Our survey shows platform engineers in the US make on average 42.5% ($65,439) more money than DevOps engineers. In Europe the salary gap is smaller but still obvious, with platform engineers earning on average 18.64% ($15,871) more than their DevOps counterparts. This big difference could be a reflection of how platform engineers require a wider or more specialized skillset than DevOps professionals.
Let’s quickly cover some other data:
We wanted to learn what platform engineering practitioners did in terms of main job responsibilities. The majority told us IaC such as Terraform and Pulumi (42.08%) was their main area of focus. Not too far behind were respondents who work mainly on CI/CD such as Jenkins and ArgoCD (40.98%), followed by practitioners who focus on Docker / Kubernetes (37.16%). In the minority were respondents whose main area of focus is networking (19.13%).
When it comes to professional background, US platform engineering practitioners have on average 17 years of work experience compared to those in the EU, who have on average 11 years. This comes as no surprise considering how far ahead the US tends to be when it comes to adopting new technologies.
Interestingly, despite the worldwide transition from remote to hybrid working, over half (54.81%) of survey respondents work remotely followed by hybrid workers (39.42%). In the US we see a big difference between those who work remotely (69.23%) vs those in a hybrid setup (23.08%). Whereas in the EU this gap is significantly smaller, with just over half who work remotely (50.82%) more closely followed by those who work in a hybrid model (45.90%). In the minority are survey respondents who work onsite (6.73%).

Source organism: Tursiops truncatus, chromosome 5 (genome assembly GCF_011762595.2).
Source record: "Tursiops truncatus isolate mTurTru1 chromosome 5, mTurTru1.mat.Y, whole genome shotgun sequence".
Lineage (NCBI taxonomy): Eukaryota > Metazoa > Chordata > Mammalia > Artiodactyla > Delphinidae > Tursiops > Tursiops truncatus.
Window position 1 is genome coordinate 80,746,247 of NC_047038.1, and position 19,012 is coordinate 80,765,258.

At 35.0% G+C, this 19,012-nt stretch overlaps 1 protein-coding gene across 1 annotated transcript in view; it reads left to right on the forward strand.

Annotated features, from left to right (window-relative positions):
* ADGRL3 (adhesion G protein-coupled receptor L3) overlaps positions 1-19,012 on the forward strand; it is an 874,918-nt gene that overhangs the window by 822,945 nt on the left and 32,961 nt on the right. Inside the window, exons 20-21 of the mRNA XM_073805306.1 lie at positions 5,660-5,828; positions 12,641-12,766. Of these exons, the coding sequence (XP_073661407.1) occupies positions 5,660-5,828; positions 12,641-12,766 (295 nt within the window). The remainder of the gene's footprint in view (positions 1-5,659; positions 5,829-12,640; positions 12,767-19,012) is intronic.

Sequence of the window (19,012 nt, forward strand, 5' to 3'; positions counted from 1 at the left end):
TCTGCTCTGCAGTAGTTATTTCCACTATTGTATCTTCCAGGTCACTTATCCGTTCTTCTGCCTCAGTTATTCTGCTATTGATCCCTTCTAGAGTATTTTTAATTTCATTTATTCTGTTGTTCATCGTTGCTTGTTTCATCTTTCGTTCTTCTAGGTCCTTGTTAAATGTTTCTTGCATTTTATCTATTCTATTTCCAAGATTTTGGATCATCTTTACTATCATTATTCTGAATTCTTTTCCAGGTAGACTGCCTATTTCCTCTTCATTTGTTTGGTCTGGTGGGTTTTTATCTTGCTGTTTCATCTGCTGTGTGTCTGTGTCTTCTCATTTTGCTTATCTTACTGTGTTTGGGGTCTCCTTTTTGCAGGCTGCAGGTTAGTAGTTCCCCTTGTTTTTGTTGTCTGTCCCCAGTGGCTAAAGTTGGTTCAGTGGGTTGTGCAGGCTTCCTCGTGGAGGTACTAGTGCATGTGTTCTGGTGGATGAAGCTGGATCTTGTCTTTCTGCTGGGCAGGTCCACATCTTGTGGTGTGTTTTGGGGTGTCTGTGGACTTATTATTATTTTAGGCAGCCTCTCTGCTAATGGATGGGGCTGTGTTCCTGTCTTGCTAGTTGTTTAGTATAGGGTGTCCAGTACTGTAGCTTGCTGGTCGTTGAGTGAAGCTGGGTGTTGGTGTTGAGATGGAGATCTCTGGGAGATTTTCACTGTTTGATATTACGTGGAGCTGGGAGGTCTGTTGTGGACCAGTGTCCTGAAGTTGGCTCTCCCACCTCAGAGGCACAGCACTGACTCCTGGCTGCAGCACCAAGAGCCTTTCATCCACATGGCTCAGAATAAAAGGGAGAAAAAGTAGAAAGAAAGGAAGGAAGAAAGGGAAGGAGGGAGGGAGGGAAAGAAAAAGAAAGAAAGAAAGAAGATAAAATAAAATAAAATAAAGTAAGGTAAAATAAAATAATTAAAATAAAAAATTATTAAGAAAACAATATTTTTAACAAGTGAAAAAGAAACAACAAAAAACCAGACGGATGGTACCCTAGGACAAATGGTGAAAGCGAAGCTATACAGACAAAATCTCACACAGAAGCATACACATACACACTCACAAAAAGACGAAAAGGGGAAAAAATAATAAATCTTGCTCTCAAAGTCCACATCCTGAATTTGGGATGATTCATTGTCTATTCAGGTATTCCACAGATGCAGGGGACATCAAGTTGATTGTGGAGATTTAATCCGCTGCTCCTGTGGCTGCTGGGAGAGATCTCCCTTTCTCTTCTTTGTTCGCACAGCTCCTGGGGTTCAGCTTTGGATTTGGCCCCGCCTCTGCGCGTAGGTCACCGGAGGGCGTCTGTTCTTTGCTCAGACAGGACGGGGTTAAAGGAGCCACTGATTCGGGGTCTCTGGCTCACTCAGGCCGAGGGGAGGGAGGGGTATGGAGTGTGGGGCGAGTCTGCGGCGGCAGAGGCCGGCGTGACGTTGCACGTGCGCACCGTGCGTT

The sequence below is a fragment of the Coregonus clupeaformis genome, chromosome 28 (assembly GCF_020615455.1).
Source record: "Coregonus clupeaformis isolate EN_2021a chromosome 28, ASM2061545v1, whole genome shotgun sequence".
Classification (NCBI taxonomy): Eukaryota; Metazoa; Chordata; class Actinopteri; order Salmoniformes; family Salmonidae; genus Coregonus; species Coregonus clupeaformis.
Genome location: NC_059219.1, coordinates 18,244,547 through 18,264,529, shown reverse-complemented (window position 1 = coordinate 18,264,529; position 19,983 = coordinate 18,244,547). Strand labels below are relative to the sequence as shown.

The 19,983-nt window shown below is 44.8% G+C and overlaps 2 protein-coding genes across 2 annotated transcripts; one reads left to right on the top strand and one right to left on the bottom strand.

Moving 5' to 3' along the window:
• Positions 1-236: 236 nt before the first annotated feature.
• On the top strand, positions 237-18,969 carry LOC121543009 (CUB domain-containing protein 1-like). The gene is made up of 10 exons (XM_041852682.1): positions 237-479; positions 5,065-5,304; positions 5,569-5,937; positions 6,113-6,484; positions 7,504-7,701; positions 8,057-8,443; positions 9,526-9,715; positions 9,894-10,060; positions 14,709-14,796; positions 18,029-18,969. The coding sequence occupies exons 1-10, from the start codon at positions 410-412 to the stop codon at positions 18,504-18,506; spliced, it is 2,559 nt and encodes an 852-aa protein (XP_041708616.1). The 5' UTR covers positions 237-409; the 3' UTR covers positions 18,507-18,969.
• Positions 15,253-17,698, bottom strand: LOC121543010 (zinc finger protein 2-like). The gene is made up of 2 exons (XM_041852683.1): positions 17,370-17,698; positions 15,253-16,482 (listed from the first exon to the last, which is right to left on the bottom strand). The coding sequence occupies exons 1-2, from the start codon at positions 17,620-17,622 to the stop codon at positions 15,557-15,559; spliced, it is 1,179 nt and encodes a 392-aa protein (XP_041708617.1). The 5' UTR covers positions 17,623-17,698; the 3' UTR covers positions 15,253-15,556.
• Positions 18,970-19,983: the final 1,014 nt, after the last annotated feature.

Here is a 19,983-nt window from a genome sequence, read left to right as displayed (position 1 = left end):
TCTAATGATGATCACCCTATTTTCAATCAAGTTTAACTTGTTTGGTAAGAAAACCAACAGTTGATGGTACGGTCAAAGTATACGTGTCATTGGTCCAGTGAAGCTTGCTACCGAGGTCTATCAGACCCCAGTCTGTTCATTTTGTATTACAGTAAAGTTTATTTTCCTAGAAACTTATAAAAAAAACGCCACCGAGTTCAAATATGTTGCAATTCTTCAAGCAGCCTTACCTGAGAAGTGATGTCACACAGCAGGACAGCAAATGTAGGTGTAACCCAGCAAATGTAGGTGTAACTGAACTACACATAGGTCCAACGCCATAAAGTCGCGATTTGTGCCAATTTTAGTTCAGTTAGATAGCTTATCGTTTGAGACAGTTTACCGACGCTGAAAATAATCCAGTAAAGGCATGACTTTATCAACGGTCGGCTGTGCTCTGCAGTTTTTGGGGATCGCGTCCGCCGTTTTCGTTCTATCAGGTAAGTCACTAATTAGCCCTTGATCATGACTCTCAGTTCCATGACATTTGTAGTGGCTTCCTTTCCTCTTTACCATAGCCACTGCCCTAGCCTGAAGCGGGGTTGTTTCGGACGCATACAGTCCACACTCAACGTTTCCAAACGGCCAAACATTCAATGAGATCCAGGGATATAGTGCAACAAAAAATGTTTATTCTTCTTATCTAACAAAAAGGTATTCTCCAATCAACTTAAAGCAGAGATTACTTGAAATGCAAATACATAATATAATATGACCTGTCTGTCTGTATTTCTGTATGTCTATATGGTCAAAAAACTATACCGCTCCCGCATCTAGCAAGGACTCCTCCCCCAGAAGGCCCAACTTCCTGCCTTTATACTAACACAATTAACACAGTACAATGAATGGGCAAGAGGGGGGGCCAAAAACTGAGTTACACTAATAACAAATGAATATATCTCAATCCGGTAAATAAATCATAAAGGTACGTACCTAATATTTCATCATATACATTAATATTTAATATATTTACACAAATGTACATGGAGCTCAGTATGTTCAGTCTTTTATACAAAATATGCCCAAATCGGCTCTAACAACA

Finally we were curious to learn about platform engineering practitioners from an education perspective. Just over half have a Bachelor's degree (50.96%), while just under a third (29.81%) have continued to a Masters. In contrast, a tiny proportion have some trade (0.96%) or high school (0.96%) qualifications. The results show that platform engineering professionals typically gain at least a high school diploma, with the majority progressing through further education and onto university before starting their career path.
Why do these questions matter?
Platform engineering has been taking the industry by storm in the last few years. Just look at the numbers of practitioners in the Platform Engineering Slack channel (16k+, up from 2k+ just a year ago), the attendance at PlatformCon (20k+ in 2023), and the growth of the tooling landscape.
But there’s still a lot of work to be done. Titles are still crazy and all over the place. Team structures are not defined (article coming on that soon) and it’s unclear what best practice looks like. Even the actual output of a platform engineering team, the Internal Developer Platform (IDP), was not clearly defined until recently (these reference architectures for enterprise-grade IDPs changed that).
In the meantime, we’re thankful we can rely on this amazing community to keep pushing all this forward and providing us with rich insights like these survey results, to help us get there.